Wick, Mike

2008-12-30T23:59:59.000Z

396

Hanford site near-facility environmental monitoring annual report, calendar year 1996  

SciTech Connect

This document summarizes the results of the near-facility environmental monitoring results for 1996 in the 100, 200/600, and 300/400 areas of the Hanford Site in south-central Washington State. Surveillance activities included sampling and analyses of ambient air, surface water, groundwater, soil, sediments, and biota. Also, external radiation measurements and radiological surveys were taken at waste disposal sites, radiologically controlled areas, and roads. These activities were conducted to assess and control the effects of nuclear facilities and waste sites on the local environment. The monitoring implements applicable portions of DOE Orders 5400.1 (DOE 1988a), 5400.5 (DOE 1990), and 5820.2A (DOE 1988b); Washington Administrative Code (WAC) 246-247; and Title 40 Code of Federal Regulations (CFR) Part 61, Subpart H (EPA 1989). In addition, diffuse sources were monitored to determine compliance with federal, state, and/or local regulations. In general, although effects from nuclear facilities can still be observed on the Hanford Site and radiation levels were slightly elevated when compared to offsite locations, the differences are less than in previous years.

Perkins, C.J.

1997-08-05T23:59:59.000Z

397

Summary engineering description of underwater fuel storage facility for foreign research reactor spent nuclear fuel  

SciTech Connect

This document is a summary description for an Underwater Fuel Storage Facility (UFSF) for foreign research reactor (FRR) spent nuclear fuel (SNF). A FRR SNF environmental Impact Statement (EIS) is being prepared and will include both wet and dry storage facilities as storage alternatives. For the UFSF presented in this document, a specific site is not chosen. This facility can be sited at any one of the five locations under consideration in the EIS. These locations are the Idaho National Engineering Laboratory, Savannah River Site, Hanford, Oak Ridge National Laboratory, and Nevada Test Site. Generic facility environmental impacts and emissions are provided in this report. A baseline fuel element is defined in Section 2.2, and the results of a fission product analysis are presented. Requirements for a storage facility have been researched and are summarized in Section 3. Section 4 describes three facility options: (1) the Centralized-UFSF, which would store the entire fuel element quantity in a single facility at a single location, (2) the Regionalized Large-UFSF, which would store 75% of the fuel element quantity in some region of the country, and (3) the Regionalized Small-UFSF, which would store 25% of the fuel element quantity, with the possibility of a number of these facilities in various regions throughout the country. The operational philosophy is presented in Section 5, and Section 6 contains a description of the equipment. Section 7 defines the utilities required for the facility. Cost estimates are discussed in Section 8, and detailed cost estimates are included. Impacts to worker safety, public safety, and the environment are discussed in Section 9. Accidental releases are presented in Section 10. Standard Environmental Impact Forms are included in Section 11.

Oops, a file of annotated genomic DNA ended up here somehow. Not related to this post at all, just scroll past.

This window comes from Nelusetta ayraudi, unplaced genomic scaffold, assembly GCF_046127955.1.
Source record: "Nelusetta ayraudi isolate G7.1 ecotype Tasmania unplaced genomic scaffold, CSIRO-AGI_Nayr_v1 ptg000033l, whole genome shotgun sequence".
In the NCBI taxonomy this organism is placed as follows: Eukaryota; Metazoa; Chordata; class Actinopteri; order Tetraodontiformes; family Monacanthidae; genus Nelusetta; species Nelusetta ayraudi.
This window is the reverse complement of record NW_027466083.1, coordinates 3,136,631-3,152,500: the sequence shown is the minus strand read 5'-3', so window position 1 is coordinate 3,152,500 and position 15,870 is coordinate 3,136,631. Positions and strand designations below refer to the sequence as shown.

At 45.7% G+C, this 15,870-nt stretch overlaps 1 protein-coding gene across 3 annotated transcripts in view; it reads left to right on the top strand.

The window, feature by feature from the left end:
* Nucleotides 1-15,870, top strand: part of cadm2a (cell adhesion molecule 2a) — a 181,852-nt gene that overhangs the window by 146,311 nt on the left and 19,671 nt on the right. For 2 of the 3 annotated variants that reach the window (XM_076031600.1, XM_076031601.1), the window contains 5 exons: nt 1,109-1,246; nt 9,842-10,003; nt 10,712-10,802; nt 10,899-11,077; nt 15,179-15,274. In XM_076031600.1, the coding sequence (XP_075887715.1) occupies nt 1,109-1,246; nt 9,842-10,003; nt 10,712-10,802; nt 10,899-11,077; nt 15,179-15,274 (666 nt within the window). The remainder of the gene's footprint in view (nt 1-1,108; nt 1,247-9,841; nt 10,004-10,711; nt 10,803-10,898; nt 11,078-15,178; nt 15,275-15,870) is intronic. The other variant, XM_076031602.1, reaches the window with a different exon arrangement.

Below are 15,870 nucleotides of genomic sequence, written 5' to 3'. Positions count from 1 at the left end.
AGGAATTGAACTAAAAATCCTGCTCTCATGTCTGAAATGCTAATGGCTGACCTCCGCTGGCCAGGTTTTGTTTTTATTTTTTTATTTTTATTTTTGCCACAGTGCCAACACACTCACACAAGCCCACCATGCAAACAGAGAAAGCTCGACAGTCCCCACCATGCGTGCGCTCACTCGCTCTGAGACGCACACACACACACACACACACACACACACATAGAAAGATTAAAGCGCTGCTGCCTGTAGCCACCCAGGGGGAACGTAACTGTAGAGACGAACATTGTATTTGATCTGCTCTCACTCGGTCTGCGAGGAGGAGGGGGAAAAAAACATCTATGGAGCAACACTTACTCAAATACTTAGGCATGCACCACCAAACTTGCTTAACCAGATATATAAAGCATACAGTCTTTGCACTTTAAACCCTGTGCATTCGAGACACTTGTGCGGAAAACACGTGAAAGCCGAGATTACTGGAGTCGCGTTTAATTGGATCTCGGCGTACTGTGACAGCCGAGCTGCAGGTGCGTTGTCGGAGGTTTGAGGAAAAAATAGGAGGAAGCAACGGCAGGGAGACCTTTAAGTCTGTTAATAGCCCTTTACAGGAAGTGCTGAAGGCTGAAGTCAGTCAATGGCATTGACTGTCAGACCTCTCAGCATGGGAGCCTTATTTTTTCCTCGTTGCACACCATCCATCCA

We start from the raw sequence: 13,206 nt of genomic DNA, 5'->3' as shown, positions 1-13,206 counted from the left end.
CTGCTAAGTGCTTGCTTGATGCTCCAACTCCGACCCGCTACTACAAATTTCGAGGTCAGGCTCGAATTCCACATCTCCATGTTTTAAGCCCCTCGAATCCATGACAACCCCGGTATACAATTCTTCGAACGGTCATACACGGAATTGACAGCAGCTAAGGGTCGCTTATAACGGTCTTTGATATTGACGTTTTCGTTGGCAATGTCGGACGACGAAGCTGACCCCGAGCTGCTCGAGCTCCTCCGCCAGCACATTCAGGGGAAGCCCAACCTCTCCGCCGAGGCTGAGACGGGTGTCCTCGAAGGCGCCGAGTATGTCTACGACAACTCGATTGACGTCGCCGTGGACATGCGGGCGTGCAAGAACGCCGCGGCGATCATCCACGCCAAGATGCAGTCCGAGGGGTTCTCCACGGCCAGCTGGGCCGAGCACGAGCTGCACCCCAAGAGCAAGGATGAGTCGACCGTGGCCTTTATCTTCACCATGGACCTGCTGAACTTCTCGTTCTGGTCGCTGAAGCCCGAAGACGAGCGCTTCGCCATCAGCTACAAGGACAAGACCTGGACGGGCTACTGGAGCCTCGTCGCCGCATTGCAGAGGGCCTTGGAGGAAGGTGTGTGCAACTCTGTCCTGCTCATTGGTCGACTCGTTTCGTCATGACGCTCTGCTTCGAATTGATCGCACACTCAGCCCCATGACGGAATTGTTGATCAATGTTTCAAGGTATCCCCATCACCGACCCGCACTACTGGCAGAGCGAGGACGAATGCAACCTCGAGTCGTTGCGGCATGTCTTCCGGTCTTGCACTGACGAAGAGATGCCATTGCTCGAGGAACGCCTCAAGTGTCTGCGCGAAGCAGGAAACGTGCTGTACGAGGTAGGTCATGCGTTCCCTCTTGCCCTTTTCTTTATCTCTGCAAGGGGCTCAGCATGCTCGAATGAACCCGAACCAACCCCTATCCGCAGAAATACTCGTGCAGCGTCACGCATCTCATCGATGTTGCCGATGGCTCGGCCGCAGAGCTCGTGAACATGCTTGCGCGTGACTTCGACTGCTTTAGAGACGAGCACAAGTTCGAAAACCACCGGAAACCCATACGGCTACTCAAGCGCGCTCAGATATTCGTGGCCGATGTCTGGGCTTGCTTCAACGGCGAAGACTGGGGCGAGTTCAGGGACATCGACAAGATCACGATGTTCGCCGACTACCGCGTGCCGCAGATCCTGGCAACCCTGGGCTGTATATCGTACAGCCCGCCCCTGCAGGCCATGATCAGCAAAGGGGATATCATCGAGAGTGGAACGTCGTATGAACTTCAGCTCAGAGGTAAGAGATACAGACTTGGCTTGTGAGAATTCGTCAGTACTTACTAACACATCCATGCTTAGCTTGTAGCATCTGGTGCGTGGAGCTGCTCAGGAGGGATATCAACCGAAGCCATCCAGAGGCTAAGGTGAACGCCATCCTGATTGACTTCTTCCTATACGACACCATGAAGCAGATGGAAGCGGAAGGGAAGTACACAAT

Dahlke, H.J.; Johnson, D.A.; Rawlins, J.K.; Searle, D.K.; Wachs, G.W.

1994-10-01T23:59:59.000Z

398

Environmental Science and Research Foundation, Inc. annual technical report: Calendar year 1997  

Science Conference Proceedings (OSTI)

This Annual Technical Report describes work conducted for the Department of Energy, Idaho Operations Office (DOE-ID), by the Environmental Science and Research Foundation (Foundation). The Foundation`s mission to DOE-ID provides support in several key areas. The Foundation conducts an environmental monitoring and surveillance program over an area covering much of the upper Snake River Plain, and provides environmental education and support services related to Idaho National Engineering and Environmental Laboratory (INEEL) natural resource issues. Also, the Foundation, with its University Affiliates, conducts ecological and radioecological research on the Idaho National Environmental Research Park. This research benefits major DOE-ID programs including Waste Management, Environmental Restoration, Spent Nuclear Fuels, and Land Management Issues. Summaries are included of the individual research projects.